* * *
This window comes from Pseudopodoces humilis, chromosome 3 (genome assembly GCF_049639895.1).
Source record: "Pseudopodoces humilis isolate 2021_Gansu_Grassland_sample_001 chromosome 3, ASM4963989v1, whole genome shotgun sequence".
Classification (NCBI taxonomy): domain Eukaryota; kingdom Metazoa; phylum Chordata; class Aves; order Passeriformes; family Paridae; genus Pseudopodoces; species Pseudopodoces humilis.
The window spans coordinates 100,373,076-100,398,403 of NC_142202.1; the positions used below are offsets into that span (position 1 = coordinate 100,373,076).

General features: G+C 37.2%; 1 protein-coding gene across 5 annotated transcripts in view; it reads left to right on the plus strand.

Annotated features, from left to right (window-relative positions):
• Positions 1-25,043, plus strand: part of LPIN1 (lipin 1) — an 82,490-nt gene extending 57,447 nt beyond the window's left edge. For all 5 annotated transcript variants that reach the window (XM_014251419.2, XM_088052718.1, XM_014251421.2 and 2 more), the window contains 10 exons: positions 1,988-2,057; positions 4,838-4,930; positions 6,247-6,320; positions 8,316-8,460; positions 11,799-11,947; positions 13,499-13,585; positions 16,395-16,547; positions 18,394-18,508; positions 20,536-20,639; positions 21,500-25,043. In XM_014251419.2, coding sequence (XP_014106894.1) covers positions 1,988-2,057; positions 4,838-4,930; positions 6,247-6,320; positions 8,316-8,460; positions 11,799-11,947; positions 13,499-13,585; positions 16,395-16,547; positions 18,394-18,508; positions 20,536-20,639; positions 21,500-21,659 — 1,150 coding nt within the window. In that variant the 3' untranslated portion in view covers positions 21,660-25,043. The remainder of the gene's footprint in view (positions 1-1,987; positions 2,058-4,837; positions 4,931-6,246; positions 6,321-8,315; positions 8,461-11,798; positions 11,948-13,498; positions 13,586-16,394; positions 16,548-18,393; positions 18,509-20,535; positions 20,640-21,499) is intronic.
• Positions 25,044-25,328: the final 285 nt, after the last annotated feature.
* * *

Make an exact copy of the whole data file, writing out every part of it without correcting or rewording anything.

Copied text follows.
This window comes from Pseudopodoces humilis, chromosome 3 (genome assembly GCF_049639895.1).
Source record: "Pseudopodoces humilis isolate 2021_Gansu_Grassland_sample_001 chromosome 3, ASM4963989v1, whole genome shotgun sequence".
Classification (NCBI taxonomy): domain Eukaryota; kingdom Metazoa; phylum Chordata; class Aves; order Passeriformes; family Paridae; genus Pseudopodoces; species Pseudopodoces humilis.
The window spans coordinates 100,373,076-100,398,403 of NC_142202.1; the positions used below are offsets into that span (position 1 = coordinate 100,373,076).

General features: G+C 37.2%; 1 protein-coding gene across 5 annotated transcripts in view; it reads left to right on the plus strand.

Annotated features, from left to right (window-relative positions):
• Positions 1-25,043, plus strand: part of LPIN1 (lipin 1) — an 82,490-nt gene extending 57,447 nt beyond the window's left edge. For all 5 annotated transcript variants that reach the window (XM_014251419.2, XM_088052718.1, XM_014251421.2 and 2 more), the window contains 10 exons: positions 1,988-2,057; positions 4,838-4,930; positions 6,247-6,320; positions 8,316-8,460; positions 11,799-11,947; positions 13,499-13,585; positions 16,395-16,547; positions 18,394-18,508; positions 20,536-20,639; positions 21,500-25,043. In XM_014251419.2, coding sequence (XP_014106894.1) covers positions 1,988-2,057; positions 4,838-4,930; positions 6,247-6,320; positions 8,316-8,460; positions 11,799-11,947; positions 13,499-13,585; positions 16,395-16,547; positions 18,394-18,508; positions 20,536-20,639; positions 21,500-21,659 — 1,150 coding nt within the window. In that variant the 3' untranslated portion in view covers positions 21,660-25,043. The remainder of the gene's footprint in view (positions 1-1,987; positions 2,058-4,837; positions 4,931-6,246; positions 6,321-8,315; positions 8,461-11,798; positions 11,948-13,498; positions 13,586-16,394; positions 16,548-18,393; positions 18,509-20,535; positions 20,640-21,499) is intronic.
• Positions 25,044-25,328: the final 285 nt, after the last annotated feature.